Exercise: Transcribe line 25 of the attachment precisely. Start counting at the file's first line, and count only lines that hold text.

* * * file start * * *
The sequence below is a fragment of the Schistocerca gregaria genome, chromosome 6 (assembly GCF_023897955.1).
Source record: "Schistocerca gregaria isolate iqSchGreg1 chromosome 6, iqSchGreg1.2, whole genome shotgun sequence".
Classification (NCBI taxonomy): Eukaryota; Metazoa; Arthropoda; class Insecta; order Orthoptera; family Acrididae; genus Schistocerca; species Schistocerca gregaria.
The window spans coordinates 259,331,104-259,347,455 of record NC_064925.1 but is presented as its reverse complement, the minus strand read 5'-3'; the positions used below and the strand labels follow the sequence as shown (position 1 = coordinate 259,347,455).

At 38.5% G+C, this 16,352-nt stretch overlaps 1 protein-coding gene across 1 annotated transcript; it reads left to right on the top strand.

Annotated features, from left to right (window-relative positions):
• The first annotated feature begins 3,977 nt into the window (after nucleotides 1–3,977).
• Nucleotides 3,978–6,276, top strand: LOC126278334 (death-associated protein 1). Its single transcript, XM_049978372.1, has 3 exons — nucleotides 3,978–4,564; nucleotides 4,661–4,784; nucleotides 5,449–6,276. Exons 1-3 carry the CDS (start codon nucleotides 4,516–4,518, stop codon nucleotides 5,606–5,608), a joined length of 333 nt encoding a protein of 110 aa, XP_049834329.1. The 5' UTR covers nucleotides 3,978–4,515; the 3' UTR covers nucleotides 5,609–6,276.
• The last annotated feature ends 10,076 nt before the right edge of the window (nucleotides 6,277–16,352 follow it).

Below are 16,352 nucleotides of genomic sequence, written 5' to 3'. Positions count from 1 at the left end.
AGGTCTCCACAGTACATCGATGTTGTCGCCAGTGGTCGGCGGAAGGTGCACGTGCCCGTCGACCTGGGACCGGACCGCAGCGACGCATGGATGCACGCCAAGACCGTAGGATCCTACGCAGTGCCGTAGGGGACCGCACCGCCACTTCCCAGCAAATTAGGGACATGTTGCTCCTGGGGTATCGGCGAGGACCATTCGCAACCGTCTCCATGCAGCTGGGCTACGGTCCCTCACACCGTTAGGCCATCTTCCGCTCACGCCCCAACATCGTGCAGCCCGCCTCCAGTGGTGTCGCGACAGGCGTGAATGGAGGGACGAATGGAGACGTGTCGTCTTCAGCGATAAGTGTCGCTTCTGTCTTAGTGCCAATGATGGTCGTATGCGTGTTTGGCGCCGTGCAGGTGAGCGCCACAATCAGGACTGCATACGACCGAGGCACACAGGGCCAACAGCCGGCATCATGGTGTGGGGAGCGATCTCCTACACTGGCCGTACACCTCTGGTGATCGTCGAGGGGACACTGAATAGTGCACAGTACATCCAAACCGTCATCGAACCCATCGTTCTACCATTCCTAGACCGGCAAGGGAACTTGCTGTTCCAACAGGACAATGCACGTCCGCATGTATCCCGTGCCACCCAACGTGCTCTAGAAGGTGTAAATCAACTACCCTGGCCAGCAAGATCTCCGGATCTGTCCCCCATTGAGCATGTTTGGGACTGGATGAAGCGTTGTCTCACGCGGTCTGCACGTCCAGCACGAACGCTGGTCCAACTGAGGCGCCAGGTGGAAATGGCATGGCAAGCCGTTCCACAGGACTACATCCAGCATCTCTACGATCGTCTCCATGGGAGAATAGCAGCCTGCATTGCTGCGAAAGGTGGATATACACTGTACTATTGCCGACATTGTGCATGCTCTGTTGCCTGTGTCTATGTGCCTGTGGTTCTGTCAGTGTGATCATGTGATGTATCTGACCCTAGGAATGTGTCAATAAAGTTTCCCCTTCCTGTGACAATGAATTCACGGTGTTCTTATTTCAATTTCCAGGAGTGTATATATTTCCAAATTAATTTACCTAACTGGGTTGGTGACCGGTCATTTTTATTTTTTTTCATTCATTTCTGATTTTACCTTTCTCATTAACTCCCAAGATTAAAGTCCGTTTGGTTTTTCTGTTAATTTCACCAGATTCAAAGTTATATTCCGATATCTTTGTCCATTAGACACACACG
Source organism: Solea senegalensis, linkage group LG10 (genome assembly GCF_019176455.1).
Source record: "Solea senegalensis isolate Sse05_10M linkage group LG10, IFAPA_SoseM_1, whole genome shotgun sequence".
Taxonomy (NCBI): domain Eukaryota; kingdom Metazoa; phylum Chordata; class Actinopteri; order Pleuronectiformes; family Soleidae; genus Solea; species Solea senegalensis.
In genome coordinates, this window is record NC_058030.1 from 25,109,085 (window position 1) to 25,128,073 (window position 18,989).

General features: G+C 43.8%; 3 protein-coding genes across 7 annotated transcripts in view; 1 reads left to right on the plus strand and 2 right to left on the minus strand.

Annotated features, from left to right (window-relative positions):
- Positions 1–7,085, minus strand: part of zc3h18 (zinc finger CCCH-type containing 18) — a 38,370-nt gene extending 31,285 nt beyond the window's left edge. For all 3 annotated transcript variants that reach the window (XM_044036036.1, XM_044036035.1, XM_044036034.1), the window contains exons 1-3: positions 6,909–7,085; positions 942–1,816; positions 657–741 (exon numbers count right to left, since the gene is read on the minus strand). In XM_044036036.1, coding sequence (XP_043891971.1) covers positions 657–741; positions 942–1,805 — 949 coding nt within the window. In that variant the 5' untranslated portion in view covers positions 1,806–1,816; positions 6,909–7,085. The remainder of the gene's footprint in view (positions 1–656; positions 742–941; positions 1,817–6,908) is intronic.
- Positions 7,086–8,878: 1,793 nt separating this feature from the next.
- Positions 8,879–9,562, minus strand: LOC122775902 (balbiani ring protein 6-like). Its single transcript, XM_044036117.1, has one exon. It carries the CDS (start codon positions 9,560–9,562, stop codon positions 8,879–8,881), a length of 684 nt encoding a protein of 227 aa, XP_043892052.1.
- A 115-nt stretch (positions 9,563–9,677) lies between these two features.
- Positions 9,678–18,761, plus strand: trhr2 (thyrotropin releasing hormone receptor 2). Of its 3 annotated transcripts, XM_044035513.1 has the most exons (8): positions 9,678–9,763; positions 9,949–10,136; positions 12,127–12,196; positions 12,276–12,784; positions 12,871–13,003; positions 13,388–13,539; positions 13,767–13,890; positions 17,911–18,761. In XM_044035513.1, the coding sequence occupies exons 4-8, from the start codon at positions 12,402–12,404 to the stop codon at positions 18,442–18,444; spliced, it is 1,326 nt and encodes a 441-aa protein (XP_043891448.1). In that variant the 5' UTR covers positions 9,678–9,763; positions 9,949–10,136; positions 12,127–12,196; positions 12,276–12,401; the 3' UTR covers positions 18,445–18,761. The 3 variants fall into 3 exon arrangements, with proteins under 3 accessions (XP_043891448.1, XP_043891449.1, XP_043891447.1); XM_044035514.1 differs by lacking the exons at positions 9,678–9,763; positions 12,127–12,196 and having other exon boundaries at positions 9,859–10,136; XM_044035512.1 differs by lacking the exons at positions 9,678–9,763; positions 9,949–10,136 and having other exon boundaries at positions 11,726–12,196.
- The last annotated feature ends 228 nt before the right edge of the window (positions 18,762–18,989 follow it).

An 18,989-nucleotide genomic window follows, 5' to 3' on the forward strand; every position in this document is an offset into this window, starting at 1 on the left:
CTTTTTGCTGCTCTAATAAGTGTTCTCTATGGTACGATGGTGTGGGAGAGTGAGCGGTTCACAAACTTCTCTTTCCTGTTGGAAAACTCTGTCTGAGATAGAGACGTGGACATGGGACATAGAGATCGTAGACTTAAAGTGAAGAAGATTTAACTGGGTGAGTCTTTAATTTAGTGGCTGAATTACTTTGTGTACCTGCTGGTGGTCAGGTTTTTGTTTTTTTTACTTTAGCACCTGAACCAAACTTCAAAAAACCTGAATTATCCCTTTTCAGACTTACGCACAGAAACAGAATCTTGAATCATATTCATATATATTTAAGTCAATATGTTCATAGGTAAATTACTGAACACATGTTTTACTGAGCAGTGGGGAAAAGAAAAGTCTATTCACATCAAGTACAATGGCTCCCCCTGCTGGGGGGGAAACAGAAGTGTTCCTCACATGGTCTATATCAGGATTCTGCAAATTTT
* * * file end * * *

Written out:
CTTTTTGCTGCTCTAATAAGTGTTCTCTATGGTACGATGGTGTGGGAGAGTGAGCGGTTCACAAACTTCTCTTTCCTGTTGGAAAACTCTGTCTGAGATAGAGACGTGGACATGGGACATAGAGATCGTAGACTTAAAGTGAAGAAGATTTAACTGGGTGAGTCTTTAATTTAGTGGCTGAATTACTTTGTGTACCTGCTGGTGGTCAGGTTTTTGTTTTTTTTACTTTAGCACCTGAACCAAACTTCAAAAAACCTGAATTATCCCTTTTCAGACTTACGCACAGAAACAGAATCTTGAATCATATTCATATATATTTAAGTCAATATGTTCATAGGTAAATTACTGAACACATGTTTTACTGAGCAGTGGGGAAAAGAAAAGTCTATTCACATCAAGTACAATGGCTCCCCCTGCTGGGGGGGAAACAGAAGTGTTCCTCACATGGTCTATATCAGGATTCTGCAAATTTT